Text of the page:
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Association Answers

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Can you require HOA tenants to provide ID?

By Michael Hunter
Michael Hunter
Charlotte attorney Michael Hunter focuses on community and condominium association law for the firm of Horack Talley. E-mail questions.

This week’s column was written by my law partner Bill Hamel.

Q. I recently purchased a condominium unit. After moving in, I noticed that a few units are being rented and no one seems to know much about the tenants. Is it reasonable or legal to require all adult tenants to provide proof of their identification to the homeowners’ association board or its management firm? My reasoning is that property owners have to prove who they are by providing copies of their identification and other information to lenders, so it would seem logical that the same would apply to tenants.

A. In general, condominium and homeowners’ associations (HOAs) may enforce reasonable restrictions on leasing if such restrictions are expressly set out in the declaration of condominium or the declaration of conditions, covenants and restrictions (CCRs) for the community.

HOAs may also enforce restrictions on leasing that have been established as HOA “rules and regulations” when the declaration or CCRs specifically grant the HOA the authority make rules and regulations which restrict leasing. Any such restrictions on leasing should be reasonable and objectively stated.

There are, however, numerous exceptions and concerns related to restrictions on leasing in condominiums and planned communities. Some of the exceptions and concerns involve the federal Fair Housing Act (FHA).

First, the restrictions on leasing should not result in discrimination against prospective tenants based on family status (the presence of children). In August 2013 the United States Department of Justice announced it had reached a $150,000 settlement with a Florida community association that allegedly maintained restrictions on leasing in violation of FHA regulations.

Second, as to condominiums, restrictions on leasing could disqualify the condominium from obtaining approval for FHA-insured mortgage financing. Because so many condominiums are purchased using FHA loans today, getting a condominium development qualified for FHA financing is critical.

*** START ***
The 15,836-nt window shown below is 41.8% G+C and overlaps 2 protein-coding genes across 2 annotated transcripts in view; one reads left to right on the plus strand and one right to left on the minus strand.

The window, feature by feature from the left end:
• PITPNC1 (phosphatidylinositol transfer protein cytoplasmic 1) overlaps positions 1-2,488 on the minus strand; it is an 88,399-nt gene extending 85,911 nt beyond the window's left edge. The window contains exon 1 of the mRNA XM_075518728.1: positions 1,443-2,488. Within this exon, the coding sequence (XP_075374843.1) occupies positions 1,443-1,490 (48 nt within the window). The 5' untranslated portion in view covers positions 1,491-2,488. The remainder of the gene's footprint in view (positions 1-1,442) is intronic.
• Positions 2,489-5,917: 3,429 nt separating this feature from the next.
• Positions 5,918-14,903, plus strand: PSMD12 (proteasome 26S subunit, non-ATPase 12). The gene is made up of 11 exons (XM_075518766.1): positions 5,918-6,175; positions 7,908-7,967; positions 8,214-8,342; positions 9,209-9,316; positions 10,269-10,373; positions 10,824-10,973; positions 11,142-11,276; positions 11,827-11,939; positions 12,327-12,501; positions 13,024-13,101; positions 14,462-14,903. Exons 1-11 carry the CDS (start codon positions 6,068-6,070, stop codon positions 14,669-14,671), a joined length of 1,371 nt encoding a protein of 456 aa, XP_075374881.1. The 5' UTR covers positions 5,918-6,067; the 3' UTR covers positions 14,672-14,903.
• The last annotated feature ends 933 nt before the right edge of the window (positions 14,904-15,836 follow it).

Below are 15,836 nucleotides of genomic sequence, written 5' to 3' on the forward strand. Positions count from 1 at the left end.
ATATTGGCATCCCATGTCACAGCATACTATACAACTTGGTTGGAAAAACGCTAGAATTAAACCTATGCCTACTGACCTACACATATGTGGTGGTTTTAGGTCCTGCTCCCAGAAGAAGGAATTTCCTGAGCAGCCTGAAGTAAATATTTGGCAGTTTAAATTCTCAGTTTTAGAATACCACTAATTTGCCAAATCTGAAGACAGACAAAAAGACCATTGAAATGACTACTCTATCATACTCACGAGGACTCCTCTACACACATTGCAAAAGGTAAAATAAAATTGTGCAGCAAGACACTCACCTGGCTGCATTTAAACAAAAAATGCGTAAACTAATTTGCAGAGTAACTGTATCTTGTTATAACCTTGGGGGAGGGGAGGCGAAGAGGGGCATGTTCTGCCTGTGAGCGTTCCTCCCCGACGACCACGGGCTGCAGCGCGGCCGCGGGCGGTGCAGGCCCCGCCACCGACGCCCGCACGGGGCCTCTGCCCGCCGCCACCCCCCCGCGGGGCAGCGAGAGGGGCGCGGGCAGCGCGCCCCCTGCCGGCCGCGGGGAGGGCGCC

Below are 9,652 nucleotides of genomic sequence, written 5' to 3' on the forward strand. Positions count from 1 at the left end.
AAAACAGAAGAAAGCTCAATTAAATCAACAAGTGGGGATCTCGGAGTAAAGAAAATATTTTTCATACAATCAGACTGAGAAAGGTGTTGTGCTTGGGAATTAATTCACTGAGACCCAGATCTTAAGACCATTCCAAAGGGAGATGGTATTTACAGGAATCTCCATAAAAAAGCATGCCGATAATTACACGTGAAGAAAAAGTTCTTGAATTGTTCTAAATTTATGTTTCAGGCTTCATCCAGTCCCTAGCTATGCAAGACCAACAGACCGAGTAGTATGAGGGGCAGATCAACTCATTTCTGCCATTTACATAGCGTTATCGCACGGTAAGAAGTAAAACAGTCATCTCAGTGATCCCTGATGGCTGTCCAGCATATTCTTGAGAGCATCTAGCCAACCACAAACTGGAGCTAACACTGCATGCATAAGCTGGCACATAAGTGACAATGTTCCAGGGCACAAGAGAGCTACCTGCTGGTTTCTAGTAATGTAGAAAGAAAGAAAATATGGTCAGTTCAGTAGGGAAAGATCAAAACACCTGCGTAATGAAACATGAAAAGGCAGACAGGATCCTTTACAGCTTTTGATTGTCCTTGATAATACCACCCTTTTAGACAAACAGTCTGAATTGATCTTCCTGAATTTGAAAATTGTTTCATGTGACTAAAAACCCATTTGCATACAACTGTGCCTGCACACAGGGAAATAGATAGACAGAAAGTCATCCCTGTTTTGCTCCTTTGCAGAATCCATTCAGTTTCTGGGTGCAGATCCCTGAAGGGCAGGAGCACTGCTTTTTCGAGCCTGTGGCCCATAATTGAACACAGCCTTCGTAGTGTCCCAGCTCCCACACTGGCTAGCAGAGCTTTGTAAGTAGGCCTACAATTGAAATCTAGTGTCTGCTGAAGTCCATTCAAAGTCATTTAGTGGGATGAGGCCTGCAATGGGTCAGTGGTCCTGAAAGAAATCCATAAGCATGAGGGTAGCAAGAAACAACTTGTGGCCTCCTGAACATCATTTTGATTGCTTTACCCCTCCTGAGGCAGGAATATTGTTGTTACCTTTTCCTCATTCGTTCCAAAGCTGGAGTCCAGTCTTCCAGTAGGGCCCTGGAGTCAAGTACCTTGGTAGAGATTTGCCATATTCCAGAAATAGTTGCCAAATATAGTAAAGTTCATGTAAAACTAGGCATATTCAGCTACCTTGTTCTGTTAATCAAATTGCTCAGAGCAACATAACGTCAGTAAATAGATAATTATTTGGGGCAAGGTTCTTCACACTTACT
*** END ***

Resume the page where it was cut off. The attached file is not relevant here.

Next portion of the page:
As to qualification for FHA-insured financing, here is short list of do’s and don’ts from the FHA’s own guidelines:

1All leases must be in writing and subject to the declaration and bylaws of the condominium project.

2 The condominium association may request and receive a copy of the sublease or rental agreement.

3 The condominium association may request the names of all tenants, including the tenants’ family members who will occupy the unit.

4 Unit owners are prohibited from leasing their units for an initial term of fewer than 30 days.

5 The condominium association may establish a maximum allowable lease term, such as six months or twelve months, for example.

6 The condominium association may establish a maximum number of rental units within the project. However, the percentage of rental units may not exceed the current FHA condominium project owner-occupancy requirement (currently 50 percent).

7 The condominium association may not require that a prospective tenant be approved by the condominium association and/or its agent(s), including but not limited to meeting creditworthiness standards.

In summary, a community association should be able to require tenants to provide their identities, but only if the declaration, CCRs, or valid HOA rules and regulations grant such authority to the association.

At the same time, the association should be mindful not to use the information for any improper or discriminatory purpose.

Screening of prospective tenants by the community association might also be enforceable if properly empowered by the declaration or CCRs. But any such screening would disqualify a condominium community from qualifying for FHA-insured financing and could put the association at greater liability risk for discrimination claims in general.

Charlotte attorney Michael Hunter represents community and condo associations for the firm of Horack Talley. Email questions to home@charlotteobserver.com. His blog: www.CarolinaCommonElements.com
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